The Oscars, Scorcese-slamming, and Raspberry Squares.
Movie acting is about covering the machinery. Stage acting is about exposing the machinery. In cinema, you should think the actor is playing himself, if he’s that good. It looks very easy. It should. But it’s not, I assure you.
— Michael Caine
I love the Oscars. But I hate the cringeworthy “In Memoriam” segment. So incredibly awkward when certain photos evoke total silence from the audience.
Sorry, Ernest Borgnine. Ya reap what ya sow.
Counting the hours ‘til the curtain: Do not judge me! ‘Tis my Super Bowl!
I come by my passion honestly. When I was growing up we had a ball watching them, myself and my mother and my sisters all together. Mom would let us stay up right to the end, as long as we didn’t make a fuss getting up for school the next morning. We were quite happy with that trade off. Mom would make these insanely good jam squares of hers and we’d have pot after pot of tea. I provided colour commentary throughout, more knowledgeably as the years progressed… Who was squiring who (whom?) What were their movies? When were they last nominated? Who was wearing who? (Just try and stop me.) My kingdom for a Photoplay!
Lovely memories… I can still taste the piquant raspberry in my mouth …
The next morning I replayed the whole thing in a montage for my classmates. The early-to-bed brigade who didn’t have nearly as cool a mother as I did.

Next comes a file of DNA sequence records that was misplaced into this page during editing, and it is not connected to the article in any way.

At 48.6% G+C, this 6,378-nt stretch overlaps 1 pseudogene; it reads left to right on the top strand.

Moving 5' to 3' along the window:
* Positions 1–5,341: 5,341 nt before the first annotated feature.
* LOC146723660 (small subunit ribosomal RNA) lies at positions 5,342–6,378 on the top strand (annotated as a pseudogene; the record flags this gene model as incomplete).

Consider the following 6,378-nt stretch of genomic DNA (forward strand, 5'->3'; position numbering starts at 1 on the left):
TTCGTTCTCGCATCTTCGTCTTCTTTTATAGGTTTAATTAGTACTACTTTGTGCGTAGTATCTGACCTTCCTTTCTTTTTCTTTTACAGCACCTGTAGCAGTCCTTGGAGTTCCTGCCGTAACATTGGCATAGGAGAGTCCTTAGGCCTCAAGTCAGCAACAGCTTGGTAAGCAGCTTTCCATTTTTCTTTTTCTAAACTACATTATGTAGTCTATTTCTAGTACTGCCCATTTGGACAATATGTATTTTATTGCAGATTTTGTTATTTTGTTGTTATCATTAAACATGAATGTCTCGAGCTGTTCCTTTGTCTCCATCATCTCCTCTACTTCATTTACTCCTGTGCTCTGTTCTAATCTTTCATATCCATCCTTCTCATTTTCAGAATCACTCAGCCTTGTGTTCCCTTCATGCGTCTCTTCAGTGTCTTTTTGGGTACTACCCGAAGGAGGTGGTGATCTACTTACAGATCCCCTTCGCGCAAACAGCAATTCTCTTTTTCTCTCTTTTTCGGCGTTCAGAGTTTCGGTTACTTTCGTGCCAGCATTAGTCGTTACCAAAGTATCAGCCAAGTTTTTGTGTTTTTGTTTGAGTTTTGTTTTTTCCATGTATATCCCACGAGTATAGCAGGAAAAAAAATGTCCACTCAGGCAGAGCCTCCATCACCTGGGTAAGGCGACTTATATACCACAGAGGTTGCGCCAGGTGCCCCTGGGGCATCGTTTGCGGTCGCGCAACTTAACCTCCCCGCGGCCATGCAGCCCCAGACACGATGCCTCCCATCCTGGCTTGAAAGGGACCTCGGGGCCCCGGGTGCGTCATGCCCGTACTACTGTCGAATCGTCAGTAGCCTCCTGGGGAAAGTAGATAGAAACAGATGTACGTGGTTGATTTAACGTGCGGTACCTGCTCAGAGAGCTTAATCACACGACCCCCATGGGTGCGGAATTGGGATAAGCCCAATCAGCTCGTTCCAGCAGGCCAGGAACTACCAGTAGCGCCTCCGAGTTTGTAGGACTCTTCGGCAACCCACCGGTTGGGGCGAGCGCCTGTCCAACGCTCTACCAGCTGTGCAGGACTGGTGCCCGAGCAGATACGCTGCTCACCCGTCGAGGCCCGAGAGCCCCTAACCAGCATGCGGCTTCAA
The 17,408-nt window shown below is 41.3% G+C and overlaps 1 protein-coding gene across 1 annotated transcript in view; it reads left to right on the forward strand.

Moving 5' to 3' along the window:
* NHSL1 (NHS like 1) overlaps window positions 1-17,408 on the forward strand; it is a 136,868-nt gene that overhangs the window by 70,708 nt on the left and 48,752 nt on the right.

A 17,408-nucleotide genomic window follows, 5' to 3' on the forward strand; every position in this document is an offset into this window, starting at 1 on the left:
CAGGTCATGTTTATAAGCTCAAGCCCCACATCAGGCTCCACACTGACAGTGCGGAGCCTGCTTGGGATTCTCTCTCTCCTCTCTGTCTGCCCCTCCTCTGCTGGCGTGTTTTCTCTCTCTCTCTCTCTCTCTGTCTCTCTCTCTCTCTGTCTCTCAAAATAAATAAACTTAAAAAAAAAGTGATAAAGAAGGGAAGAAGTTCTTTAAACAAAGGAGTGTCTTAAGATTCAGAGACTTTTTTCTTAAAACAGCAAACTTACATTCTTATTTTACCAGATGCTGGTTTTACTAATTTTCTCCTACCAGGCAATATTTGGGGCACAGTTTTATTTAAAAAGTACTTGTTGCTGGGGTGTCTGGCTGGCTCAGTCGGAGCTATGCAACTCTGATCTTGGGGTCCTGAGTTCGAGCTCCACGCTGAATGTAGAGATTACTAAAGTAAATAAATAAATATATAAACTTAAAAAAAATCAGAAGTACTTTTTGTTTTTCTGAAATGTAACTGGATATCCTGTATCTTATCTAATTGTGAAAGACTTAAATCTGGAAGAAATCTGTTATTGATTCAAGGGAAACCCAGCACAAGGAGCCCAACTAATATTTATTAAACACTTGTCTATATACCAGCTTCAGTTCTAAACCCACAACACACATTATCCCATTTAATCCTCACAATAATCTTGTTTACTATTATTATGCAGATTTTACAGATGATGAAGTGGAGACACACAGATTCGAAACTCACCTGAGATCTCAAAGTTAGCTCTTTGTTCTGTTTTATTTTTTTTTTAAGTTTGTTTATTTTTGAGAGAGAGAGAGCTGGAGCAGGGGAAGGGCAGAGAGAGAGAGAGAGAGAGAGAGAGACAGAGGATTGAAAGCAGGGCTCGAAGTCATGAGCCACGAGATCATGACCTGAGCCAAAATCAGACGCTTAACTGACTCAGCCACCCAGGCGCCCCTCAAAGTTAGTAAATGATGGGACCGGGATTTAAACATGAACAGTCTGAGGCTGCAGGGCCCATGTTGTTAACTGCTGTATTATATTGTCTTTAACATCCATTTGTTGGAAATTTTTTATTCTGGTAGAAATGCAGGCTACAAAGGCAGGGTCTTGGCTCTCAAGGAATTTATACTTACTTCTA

On to this year’s contenders…
I not so humbly offer the following: actively avoid “The Wolf of Wall Street,” if it’s not too late.
For me it was entirely derivative, shamelessly so. Scorsese disappointed me, and this is from a huge fan. (Raging Bull and Casino are in my top ranks.) It was Good Fellas unabashedly revisited, but across the river and with higher rents: the ongoing self-satisfied narrative, the occasional conspiratorial glance at the camera by Di Caprio, the ever-tracking frenetic camera, the overheads, the omnipresent feeling of someone out of breath; a train at top speed without brakes, like that ridiculously entertaining movie I may have watched three, ok, four times.
The strange thing is that I became nauseated by all the excess, like when you eat the caramels out of the pot instead of waiting to coat the apples. Inured to the debauchery as ‘twere. And it sank to parody I felt; The palsied Di Caprio crawling to the car. (And who amongst us, kind sir, has not?) That said, he was wonderful in the part of Belfort. (I see Belfort actually did 22 months for money laundering, which I did not know.)
I watched 12 Years A Slave, a very difficult film, and I agree with current opinion circulating that it’s unadulterated torture porn. Can’t imagine any redeeming value there. There may be ways to elucidate when it comes to racism and slavery but a film like this I feel is not one.
Thought Matthew McConaghey could not possibly top his turn in HBO’s “True Detective.” He is transcendent in the lead role. Wrong. He does just that, in Dallas Buyers Club. I’m for him for the win on Monday. Although Christian Bale in American Hustle was sensational. That opening five minute scene where he painstakingly configures his hairpiece in front of the mirror is a master class in itself.
The whole Woody Allen thing could be hard to watch, if in fact he shows up. (Rumor has it he’ll be a no-show.) The whole art vs. artist debate is a thorny one, is it not? If we held artists’ morality up to the light we may never want to look at a piece of art again. Consider Picasso alone, that raging misogynist. Vermeer. Rodin. And of course Carrot Top. Don’t even get me started on Gallagher.
Thanks for sharing